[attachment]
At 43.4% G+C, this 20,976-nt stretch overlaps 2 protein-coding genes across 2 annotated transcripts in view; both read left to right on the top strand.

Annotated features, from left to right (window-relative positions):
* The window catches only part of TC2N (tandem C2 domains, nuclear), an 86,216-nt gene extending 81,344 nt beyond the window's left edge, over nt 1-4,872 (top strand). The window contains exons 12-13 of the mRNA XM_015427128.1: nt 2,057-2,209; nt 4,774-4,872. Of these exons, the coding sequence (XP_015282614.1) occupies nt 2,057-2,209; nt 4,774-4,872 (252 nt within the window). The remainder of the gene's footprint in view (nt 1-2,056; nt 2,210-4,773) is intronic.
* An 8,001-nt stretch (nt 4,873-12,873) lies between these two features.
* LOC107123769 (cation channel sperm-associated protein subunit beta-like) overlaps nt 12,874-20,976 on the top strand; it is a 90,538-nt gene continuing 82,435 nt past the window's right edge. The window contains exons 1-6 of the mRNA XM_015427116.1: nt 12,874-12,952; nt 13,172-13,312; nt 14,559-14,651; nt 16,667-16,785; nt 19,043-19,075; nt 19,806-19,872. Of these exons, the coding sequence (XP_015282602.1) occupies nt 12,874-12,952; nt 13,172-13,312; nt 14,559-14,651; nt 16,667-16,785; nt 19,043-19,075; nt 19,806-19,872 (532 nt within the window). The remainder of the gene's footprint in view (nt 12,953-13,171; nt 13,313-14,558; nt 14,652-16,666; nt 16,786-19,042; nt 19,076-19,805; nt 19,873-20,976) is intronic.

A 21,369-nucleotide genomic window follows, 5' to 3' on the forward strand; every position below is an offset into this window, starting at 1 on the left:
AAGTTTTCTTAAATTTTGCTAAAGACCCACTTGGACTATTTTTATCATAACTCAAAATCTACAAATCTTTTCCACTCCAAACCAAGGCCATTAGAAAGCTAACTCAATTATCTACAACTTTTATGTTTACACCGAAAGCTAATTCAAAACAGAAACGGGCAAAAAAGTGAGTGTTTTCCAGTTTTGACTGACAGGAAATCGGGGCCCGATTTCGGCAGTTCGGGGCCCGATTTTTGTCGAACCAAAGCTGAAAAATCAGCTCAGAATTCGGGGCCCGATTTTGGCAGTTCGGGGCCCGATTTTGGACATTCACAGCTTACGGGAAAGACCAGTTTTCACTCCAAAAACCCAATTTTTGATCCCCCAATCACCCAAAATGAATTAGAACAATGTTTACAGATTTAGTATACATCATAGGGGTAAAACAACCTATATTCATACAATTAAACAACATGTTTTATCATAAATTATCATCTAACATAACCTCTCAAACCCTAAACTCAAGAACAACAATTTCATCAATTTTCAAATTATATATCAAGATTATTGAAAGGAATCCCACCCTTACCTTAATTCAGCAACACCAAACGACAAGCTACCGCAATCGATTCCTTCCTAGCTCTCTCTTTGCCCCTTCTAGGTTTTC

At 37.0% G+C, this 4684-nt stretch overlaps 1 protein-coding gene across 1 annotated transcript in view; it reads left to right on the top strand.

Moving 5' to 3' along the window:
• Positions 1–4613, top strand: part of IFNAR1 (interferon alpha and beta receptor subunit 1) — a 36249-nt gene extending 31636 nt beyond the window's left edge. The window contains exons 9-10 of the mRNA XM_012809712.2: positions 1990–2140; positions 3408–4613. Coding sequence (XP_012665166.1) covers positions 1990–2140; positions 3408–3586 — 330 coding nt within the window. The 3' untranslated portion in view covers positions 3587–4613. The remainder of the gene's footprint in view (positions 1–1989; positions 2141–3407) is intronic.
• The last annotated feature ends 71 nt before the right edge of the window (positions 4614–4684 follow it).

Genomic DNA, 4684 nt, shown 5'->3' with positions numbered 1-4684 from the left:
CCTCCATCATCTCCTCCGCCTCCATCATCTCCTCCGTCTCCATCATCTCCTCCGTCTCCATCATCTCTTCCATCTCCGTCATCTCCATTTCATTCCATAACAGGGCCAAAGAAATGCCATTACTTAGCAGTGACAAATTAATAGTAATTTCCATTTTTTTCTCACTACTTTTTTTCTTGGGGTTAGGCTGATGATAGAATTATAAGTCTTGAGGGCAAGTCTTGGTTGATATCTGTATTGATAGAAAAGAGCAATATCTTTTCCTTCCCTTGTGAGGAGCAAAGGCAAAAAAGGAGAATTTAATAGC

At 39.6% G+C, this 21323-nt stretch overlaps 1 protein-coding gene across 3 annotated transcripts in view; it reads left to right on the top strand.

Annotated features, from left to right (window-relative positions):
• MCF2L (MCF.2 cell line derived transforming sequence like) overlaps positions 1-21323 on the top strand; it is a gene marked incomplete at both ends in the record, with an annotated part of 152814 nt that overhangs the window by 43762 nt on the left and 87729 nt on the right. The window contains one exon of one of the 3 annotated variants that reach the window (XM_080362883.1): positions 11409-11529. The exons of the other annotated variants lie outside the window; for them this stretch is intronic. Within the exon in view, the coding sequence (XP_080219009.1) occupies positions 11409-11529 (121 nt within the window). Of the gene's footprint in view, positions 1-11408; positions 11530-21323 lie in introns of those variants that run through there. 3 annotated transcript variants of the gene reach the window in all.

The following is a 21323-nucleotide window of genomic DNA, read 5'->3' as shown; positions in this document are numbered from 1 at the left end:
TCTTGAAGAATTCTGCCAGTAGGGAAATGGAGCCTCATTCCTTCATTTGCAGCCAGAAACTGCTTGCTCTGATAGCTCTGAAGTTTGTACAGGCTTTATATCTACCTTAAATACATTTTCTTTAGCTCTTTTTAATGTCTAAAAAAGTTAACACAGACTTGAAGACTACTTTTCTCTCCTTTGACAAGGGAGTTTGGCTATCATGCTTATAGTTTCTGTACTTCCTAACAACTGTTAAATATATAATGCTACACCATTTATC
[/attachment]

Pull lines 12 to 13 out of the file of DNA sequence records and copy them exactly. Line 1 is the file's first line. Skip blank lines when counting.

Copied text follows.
Genomic DNA, 4684 nt, shown 5'->3' with positions numbered 1-4684 from the left:
CCTCCATCATCTCCTCCGCCTCCATCATCTCCTCCGTCTCCATCATCTCCTCCGTCTCCATCATCTCTTCCATCTCCGTCATCTCCATTTCATTCCATAACAGGGCCAAAGAAATGCCATTACTTAGCAGTGACAAATTAATAGTAATTTCCATTTTTTTCTCACTACTTTTTTTCTTGGGGTTAGGCTGATGATAGAATTATAAGTCTTGAGGGCAAGTCTTGGTTGATATCTGTATTGATAGAAAAGAGCAATATCTTTTCCTTCCCTTGTGAGGAGCAAAGGCAAAAAAGGAGAATTTAATAGC